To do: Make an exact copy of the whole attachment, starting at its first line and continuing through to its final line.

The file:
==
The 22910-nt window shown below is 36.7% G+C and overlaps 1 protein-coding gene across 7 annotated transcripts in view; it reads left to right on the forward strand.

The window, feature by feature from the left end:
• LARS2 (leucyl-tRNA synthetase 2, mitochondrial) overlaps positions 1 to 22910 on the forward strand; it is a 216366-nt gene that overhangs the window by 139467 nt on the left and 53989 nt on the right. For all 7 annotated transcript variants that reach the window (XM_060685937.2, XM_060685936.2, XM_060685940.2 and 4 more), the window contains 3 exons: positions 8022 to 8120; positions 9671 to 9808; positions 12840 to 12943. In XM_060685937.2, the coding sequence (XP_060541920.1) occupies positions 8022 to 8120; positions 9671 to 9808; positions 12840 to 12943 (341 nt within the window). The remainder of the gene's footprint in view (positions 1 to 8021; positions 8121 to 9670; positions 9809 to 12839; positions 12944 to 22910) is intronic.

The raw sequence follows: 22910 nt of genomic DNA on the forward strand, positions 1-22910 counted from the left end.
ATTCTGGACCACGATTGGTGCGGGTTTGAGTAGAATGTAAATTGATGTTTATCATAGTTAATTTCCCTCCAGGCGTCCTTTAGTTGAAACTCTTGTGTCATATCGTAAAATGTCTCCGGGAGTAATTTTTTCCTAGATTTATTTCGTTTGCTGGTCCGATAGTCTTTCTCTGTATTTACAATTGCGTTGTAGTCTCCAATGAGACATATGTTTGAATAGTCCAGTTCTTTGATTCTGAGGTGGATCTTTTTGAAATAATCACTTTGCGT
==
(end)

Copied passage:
The 22910-nt window shown below is 36.7% G+C and overlaps 1 protein-coding gene across 7 annotated transcripts in view; it reads left to right on the forward strand.

The window, feature by feature from the left end:
• LARS2 (leucyl-tRNA synthetase 2, mitochondrial) overlaps positions 1 to 22910 on the forward strand; it is a 216366-nt gene that overhangs the window by 139467 nt on the left and 53989 nt on the right. For all 7 annotated transcript variants that reach the window (XM_060685937.2, XM_060685936.2, XM_060685940.2 and 4 more), the window contains 3 exons: positions 8022 to 8120; positions 9671 to 9808; positions 12840 to 12943. In XM_060685937.2, the coding sequence (XP_060541920.1) occupies positions 8022 to 8120; positions 9671 to 9808; positions 12840 to 12943 (341 nt within the window). The remainder of the gene's footprint in view (positions 1 to 8021; positions 8121 to 9670; positions 9809 to 12839; positions 12944 to 22910) is intronic.

The raw sequence follows: 22910 nt of genomic DNA on the forward strand, positions 1-22910 counted from the left end.
ATTCTGGACCACGATTGGTGCGGGTTTGAGTAGAATGTAAATTGATGTTTATCATAGTTAATTTCCCTCCAGGCGTCCTTTAGTTGAAACTCTTGTGTCATATCGTAAAATGTCTCCGGGAGTAATTTTTTCCTAGATTTATTTCGTTTGCTGGTCCGATAGTCTTTCTCTGTATTTACAATTGCGTTGTAGTCTCCAATGAGACATATGTTTGAATAGTCCAGTTCTTTGATTCTGAGGTGGATCTTTTTGAAATAATCACTTTGCGT